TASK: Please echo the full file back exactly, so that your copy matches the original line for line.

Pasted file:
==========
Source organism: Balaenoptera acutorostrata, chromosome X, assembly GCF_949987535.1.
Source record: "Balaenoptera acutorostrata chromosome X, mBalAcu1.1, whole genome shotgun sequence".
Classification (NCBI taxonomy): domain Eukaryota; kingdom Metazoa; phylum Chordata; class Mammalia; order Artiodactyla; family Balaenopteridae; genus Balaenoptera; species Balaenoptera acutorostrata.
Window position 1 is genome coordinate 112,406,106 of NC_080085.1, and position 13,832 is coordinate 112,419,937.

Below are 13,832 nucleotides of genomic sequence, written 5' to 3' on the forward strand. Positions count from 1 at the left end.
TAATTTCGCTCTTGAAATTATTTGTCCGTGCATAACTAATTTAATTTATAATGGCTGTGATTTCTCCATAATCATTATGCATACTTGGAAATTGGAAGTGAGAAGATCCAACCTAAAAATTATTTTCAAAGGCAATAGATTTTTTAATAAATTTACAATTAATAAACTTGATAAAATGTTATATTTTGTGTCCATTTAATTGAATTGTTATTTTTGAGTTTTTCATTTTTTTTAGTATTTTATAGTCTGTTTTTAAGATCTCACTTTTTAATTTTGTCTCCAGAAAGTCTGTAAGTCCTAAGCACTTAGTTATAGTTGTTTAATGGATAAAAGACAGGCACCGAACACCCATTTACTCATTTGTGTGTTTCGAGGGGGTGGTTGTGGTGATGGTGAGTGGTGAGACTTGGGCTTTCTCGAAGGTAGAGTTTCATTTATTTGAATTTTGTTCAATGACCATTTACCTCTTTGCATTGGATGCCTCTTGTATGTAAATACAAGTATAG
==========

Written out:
Source organism: Balaenoptera acutorostrata, chromosome X, assembly GCF_949987535.1.
Source record: "Balaenoptera acutorostrata chromosome X, mBalAcu1.1, whole genome shotgun sequence".
Classification (NCBI taxonomy): domain Eukaryota; kingdom Metazoa; phylum Chordata; class Mammalia; order Artiodactyla; family Balaenopteridae; genus Balaenoptera; species Balaenoptera acutorostrata.
Window position 1 is genome coordinate 112,406,106 of NC_080085.1, and position 13,832 is coordinate 112,419,937.

Below are 13,832 nucleotides of genomic sequence, written 5' to 3' on the forward strand. Positions count from 1 at the left end.
TAATTTCGCTCTTGAAATTATTTGTCCGTGCATAACTAATTTAATTTATAATGGCTGTGATTTCTCCATAATCATTATGCATACTTGGAAATTGGAAGTGAGAAGATCCAACCTAAAAATTATTTTCAAAGGCAATAGATTTTTTAATAAATTTACAATTAATAAACTTGATAAAATGTTATATTTTGTGTCCATTTAATTGAATTGTTATTTTTGAGTTTTTCATTTTTTTTAGTATTTTATAGTCTGTTTTTAAGATCTCACTTTTTAATTTTGTCTCCAGAAAGTCTGTAAGTCCTAAGCACTTAGTTATAGTTGTTTAATGGATAAAAGACAGGCACCGAACACCCATTTACTCATTTGTGTGTTTCGAGGGGGTGGTTGTGGTGATGGTGAGTGGTGAGACTTGGGCTTTCTCGAAGGTAGAGTTTCATTTATTTGAATTTTGTTCAATGACCATTTACCTCTTTGCATTGGATGCCTCTTGTATGTAAATACAAGTATAG